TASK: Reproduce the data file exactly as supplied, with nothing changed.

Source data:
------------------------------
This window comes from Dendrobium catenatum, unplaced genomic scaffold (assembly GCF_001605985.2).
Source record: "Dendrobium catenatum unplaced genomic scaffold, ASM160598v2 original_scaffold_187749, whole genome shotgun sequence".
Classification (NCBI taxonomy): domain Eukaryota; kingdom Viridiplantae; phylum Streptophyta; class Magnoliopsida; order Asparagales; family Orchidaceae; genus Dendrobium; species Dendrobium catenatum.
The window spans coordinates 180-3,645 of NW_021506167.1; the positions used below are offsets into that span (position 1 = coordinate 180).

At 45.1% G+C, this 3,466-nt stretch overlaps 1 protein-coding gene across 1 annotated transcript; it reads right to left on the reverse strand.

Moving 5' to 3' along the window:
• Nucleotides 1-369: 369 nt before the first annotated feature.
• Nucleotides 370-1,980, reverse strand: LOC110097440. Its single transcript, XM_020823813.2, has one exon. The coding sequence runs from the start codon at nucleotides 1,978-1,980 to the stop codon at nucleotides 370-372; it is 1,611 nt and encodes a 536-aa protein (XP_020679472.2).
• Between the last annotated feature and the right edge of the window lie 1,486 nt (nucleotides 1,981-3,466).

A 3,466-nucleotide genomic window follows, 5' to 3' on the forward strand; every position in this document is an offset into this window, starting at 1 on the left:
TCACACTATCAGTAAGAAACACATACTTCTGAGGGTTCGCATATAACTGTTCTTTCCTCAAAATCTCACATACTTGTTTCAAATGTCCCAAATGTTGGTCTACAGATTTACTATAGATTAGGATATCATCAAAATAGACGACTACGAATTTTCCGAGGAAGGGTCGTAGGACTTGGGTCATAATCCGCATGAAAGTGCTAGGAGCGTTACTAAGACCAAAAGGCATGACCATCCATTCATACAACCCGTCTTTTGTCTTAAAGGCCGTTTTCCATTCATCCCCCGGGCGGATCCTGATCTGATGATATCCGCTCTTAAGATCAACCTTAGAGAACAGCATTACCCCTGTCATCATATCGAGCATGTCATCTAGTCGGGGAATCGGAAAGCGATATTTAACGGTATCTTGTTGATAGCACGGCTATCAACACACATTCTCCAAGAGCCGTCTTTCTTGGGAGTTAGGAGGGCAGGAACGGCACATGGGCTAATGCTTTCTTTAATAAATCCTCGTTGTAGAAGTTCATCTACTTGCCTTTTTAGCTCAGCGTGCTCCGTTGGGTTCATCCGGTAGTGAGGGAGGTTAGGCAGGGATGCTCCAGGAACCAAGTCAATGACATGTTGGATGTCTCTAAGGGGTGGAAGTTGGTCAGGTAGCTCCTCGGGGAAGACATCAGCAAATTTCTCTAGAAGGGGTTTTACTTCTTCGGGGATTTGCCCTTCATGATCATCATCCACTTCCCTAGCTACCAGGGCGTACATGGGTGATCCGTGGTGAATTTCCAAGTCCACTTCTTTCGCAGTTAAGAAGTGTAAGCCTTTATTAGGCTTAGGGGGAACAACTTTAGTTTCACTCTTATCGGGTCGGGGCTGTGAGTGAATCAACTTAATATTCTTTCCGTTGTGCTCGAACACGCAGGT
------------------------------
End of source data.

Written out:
This window comes from Dendrobium catenatum, unplaced genomic scaffold (assembly GCF_001605985.2).
Source record: "Dendrobium catenatum unplaced genomic scaffold, ASM160598v2 original_scaffold_187749, whole genome shotgun sequence".
Classification (NCBI taxonomy): domain Eukaryota; kingdom Viridiplantae; phylum Streptophyta; class Magnoliopsida; order Asparagales; family Orchidaceae; genus Dendrobium; species Dendrobium catenatum.
The window spans coordinates 180-3,645 of NW_021506167.1; the positions used below are offsets into that span (position 1 = coordinate 180).

At 45.1% G+C, this 3,466-nt stretch overlaps 1 protein-coding gene across 1 annotated transcript; it reads right to left on the reverse strand.

Moving 5' to 3' along the window:
• Nucleotides 1-369: 369 nt before the first annotated feature.
• Nucleotides 370-1,980, reverse strand: LOC110097440. Its single transcript, XM_020823813.2, has one exon. The coding sequence runs from the start codon at nucleotides 1,978-1,980 to the stop codon at nucleotides 370-372; it is 1,611 nt and encodes a 536-aa protein (XP_020679472.2).
• Between the last annotated feature and the right edge of the window lie 1,486 nt (nucleotides 1,981-3,466).

A 3,466-nucleotide genomic window follows, 5' to 3' on the forward strand; every position in this document is an offset into this window, starting at 1 on the left:
TCACACTATCAGTAAGAAACACATACTTCTGAGGGTTCGCATATAACTGTTCTTTCCTCAAAATCTCACATACTTGTTTCAAATGTCCCAAATGTTGGTCTACAGATTTACTATAGATTAGGATATCATCAAAATAGACGACTACGAATTTTCCGAGGAAGGGTCGTAGGACTTGGGTCATAATCCGCATGAAAGTGCTAGGAGCGTTACTAAGACCAAAAGGCATGACCATCCATTCATACAACCCGTCTTTTGTCTTAAAGGCCGTTTTCCATTCATCCCCCGGGCGGATCCTGATCTGATGATATCCGCTCTTAAGATCAACCTTAGAGAACAGCATTACCCCTGTCATCATATCGAGCATGTCATCTAGTCGGGGAATCGGAAAGCGATATTTAACGGTATCTTGTTGATAGCACGGCTATCAACACACATTCTCCAAGAGCCGTCTTTCTTGGGAGTTAGGAGGGCAGGAACGGCACATGGGCTAATGCTTTCTTTAATAAATCCTCGTTGTAGAAGTTCATCTACTTGCCTTTTTAGCTCAGCGTGCTCCGTTGGGTTCATCCGGTAGTGAGGGAGGTTAGGCAGGGATGCTCCAGGAACCAAGTCAATGACATGTTGGATGTCTCTAAGGGGTGGAAGTTGGTCAGGTAGCTCCTCGGGGAAGACATCAGCAAATTTCTCTAGAAGGGGTTTTACTTCTTCGGGGATTTGCCCTTCATGATCATCATCCACTTCCCTAGCTACCAGGGCGTACATGGGTGATCCGTGGTGAATTTCCAAGTCCACTTCTTTCGCAGTTAAGAAGTGTAAGCCTTTATTAGGCTTAGGGGGAACAACTTTAGTTTCACTCTTATCGGGTCGGGGCTGTGAGTGAATCAACTTAATATTCTTTCCGTTGTGCTCGAACACGCAGGT